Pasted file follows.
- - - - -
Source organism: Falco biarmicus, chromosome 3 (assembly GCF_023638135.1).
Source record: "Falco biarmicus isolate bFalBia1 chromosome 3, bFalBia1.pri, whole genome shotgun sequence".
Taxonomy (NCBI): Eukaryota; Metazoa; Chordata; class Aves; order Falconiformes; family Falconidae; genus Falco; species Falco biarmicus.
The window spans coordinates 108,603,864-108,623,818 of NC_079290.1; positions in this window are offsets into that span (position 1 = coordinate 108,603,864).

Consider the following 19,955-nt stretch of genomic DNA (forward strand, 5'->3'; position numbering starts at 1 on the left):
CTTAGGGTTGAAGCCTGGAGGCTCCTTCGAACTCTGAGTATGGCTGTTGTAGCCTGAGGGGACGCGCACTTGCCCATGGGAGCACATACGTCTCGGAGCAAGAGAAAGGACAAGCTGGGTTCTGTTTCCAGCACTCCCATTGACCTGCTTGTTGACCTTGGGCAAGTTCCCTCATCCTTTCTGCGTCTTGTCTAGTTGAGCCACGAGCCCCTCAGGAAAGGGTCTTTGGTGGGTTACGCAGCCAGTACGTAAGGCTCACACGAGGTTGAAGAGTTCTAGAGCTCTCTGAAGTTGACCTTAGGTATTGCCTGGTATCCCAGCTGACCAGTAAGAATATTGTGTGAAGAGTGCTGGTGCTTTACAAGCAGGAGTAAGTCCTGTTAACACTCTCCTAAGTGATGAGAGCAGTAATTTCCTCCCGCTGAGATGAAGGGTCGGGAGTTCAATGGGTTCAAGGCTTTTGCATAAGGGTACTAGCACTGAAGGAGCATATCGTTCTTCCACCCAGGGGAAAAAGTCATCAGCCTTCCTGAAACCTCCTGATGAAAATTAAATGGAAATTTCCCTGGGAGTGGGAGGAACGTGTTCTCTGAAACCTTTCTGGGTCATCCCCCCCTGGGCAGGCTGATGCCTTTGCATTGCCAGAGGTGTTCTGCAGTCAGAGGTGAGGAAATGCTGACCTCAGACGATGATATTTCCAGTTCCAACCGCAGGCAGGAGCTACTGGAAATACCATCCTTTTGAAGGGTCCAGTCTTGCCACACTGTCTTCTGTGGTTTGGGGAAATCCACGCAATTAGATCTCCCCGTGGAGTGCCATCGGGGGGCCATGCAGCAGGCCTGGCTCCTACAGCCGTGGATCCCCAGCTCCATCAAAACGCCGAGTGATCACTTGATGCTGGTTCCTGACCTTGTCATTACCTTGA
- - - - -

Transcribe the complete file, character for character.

Source organism: Falco biarmicus, chromosome 3 (assembly GCF_023638135.1).
Source record: "Falco biarmicus isolate bFalBia1 chromosome 3, bFalBia1.pri, whole genome shotgun sequence".
Taxonomy (NCBI): Eukaryota; Metazoa; Chordata; class Aves; order Falconiformes; family Falconidae; genus Falco; species Falco biarmicus.
The window spans coordinates 108,603,864-108,623,818 of NC_079290.1; positions in this window are offsets into that span (position 1 = coordinate 108,603,864).

Consider the following 19,955-nt stretch of genomic DNA (forward strand, 5'->3'; position numbering starts at 1 on the left):
CTTAGGGTTGAAGCCTGGAGGCTCCTTCGAACTCTGAGTATGGCTGTTGTAGCCTGAGGGGACGCGCACTTGCCCATGGGAGCACATACGTCTCGGAGCAAGAGAAAGGACAAGCTGGGTTCTGTTTCCAGCACTCCCATTGACCTGCTTGTTGACCTTGGGCAAGTTCCCTCATCCTTTCTGCGTCTTGTCTAGTTGAGCCACGAGCCCCTCAGGAAAGGGTCTTTGGTGGGTTACGCAGCCAGTACGTAAGGCTCACACGAGGTTGAAGAGTTCTAGAGCTCTCTGAAGTTGACCTTAGGTATTGCCTGGTATCCCAGCTGACCAGTAAGAATATTGTGTGAAGAGTGCTGGTGCTTTACAAGCAGGAGTAAGTCCTGTTAACACTCTCCTAAGTGATGAGAGCAGTAATTTCCTCCCGCTGAGATGAAGGGTCGGGAGTTCAATGGGTTCAAGGCTTTTGCATAAGGGTACTAGCACTGAAGGAGCATATCGTTCTTCCACCCAGGGGAAAAAGTCATCAGCCTTCCTGAAACCTCCTGATGAAAATTAAATGGAAATTTCCCTGGGAGTGGGAGGAACGTGTTCTCTGAAACCTTTCTGGGTCATCCCCCCCTGGGCAGGCTGATGCCTTTGCATTGCCAGAGGTGTTCTGCAGTCAGAGGTGAGGAAATGCTGACCTCAGACGATGATATTTCCAGTTCCAACCGCAGGCAGGAGCTACTGGAAATACCATCCTTTTGAAGGGTCCAGTCTTGCCACACTGTCTTCTGTGGTTTGGGGAAATCCACGCAATTAGATCTCCCCGTGGAGTGCCATCGGGGGGCCATGCAGCAGGCCTGGCTCCTACAGCCGTGGATCCCCAGCTCCATCAAAACGCCGAGTGATCACTTGATGCTGGTTCCTGACCTTGTCATTACCTTGA